Soul, Funk, R&B, & Hip-Hop


When: March 17-19, 8 & 10 p.m. 2011

Detroit soul artist Dwele has more in common with sixties balladeer Marvin Gaye than with most of his contemporaries. Like Gaye, Dwele is both a crooner and a singer of protest music. He specializes in love songs, but also fixates on the disparities of urban life. And his songs have real musicianship to boot, incorporating organs and gospel chord changes, even when the lyrics focus on secular themes. Last year's hit single, "What's Not to Love," is a prime example. It opens with the soft trill of a Hammond B3, as horns swell and snare drums patter in the background. Dwele sings light-heartedly about a woman who is more substance than surface - a relatively rare theme for contemporary pop music. It's an apt fulcrum for his album Wants, World, Women, which is structured as a triptych. The first part is solipsistic, the second altruistic, the third libidinous. But that's Dwele for you. At San Francisco Yoshi's (1330 Fillmore St., San Francisco), Thursday through Saturday, Mar. 17-19, 8 & 10 p.m. $28, $30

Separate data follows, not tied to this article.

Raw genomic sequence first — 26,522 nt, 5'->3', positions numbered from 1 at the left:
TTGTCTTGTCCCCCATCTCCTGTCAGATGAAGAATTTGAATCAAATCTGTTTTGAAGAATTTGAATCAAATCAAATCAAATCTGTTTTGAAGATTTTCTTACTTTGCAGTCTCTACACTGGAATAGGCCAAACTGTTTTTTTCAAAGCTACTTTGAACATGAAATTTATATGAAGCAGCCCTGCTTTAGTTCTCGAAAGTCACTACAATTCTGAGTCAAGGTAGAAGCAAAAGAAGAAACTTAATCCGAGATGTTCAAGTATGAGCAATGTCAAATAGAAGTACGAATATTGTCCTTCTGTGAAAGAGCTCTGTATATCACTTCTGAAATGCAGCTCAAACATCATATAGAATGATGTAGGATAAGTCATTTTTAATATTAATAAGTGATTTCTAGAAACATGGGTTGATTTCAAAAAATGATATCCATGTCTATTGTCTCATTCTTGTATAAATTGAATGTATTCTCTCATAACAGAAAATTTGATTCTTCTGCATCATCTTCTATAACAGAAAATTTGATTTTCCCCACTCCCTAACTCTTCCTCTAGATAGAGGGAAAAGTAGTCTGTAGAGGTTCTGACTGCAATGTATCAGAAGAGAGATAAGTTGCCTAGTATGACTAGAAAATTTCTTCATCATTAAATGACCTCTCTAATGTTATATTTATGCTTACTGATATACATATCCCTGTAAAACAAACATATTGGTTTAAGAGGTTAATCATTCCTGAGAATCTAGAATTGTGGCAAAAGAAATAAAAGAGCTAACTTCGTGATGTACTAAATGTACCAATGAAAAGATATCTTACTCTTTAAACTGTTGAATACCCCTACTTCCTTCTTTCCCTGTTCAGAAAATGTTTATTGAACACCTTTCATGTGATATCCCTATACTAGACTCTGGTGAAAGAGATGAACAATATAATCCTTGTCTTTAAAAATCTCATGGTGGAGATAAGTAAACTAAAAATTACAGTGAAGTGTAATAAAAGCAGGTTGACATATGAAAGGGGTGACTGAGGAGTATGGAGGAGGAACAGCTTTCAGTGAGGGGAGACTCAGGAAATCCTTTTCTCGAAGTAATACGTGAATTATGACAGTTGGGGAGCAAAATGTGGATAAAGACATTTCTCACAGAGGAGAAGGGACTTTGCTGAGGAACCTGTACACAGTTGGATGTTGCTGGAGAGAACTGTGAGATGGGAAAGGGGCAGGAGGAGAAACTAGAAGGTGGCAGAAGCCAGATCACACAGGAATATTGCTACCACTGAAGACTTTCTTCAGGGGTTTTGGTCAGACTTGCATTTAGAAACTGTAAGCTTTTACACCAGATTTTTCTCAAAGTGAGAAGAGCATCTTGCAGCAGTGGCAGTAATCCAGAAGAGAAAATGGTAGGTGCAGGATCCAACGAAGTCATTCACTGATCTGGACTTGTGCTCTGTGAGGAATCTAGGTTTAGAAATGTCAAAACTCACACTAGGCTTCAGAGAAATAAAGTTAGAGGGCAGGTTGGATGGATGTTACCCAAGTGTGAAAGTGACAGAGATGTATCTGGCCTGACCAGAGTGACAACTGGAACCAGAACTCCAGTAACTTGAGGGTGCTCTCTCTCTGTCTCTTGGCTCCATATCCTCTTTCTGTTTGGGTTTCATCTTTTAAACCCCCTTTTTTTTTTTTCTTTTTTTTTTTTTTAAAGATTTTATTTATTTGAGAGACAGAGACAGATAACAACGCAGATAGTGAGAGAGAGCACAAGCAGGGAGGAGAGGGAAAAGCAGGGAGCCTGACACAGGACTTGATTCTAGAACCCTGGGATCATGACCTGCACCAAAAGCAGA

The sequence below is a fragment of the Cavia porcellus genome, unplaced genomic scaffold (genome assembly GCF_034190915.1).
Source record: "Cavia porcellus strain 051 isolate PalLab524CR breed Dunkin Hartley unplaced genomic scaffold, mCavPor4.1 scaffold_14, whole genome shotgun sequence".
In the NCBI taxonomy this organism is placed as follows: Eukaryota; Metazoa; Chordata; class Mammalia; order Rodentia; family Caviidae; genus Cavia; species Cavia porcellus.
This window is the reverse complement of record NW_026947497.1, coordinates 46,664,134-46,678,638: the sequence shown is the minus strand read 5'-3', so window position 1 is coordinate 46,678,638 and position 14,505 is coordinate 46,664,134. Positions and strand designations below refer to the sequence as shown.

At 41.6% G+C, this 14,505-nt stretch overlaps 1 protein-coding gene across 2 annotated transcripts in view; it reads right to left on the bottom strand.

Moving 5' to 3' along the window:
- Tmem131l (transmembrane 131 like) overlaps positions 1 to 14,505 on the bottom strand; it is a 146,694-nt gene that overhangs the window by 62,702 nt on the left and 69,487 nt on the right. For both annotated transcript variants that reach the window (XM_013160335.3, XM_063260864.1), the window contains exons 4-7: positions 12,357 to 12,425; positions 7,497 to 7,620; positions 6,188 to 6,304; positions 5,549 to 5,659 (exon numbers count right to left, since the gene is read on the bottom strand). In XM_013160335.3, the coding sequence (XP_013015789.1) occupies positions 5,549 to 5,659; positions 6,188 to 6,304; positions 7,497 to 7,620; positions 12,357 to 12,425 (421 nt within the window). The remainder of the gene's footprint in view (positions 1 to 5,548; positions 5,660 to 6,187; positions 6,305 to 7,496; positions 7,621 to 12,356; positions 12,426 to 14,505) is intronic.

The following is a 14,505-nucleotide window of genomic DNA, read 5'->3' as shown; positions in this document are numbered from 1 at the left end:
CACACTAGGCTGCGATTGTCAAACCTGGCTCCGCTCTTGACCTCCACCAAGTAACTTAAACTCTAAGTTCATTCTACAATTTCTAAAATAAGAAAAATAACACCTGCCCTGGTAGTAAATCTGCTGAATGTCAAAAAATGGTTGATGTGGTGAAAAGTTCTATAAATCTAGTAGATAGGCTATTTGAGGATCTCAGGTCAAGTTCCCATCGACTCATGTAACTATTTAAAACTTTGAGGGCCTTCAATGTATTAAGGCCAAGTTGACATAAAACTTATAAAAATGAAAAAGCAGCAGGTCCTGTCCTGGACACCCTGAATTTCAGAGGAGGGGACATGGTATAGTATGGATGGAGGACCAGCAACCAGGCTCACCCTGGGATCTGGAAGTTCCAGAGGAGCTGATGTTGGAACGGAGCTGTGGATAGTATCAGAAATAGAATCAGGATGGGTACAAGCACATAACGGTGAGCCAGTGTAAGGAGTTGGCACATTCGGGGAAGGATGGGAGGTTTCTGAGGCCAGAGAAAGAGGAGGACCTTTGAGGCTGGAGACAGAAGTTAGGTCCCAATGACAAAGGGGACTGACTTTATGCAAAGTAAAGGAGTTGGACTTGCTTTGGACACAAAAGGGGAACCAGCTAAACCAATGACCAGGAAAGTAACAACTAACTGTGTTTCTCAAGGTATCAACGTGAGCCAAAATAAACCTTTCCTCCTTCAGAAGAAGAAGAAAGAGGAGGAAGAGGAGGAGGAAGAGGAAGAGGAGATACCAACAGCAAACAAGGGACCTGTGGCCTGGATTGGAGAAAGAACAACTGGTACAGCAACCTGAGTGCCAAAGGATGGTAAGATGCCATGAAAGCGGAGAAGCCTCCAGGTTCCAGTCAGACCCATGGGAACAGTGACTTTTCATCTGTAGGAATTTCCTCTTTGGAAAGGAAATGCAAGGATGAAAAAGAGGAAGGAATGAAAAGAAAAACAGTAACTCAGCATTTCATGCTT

Rachel Swan

Price: $28.$30

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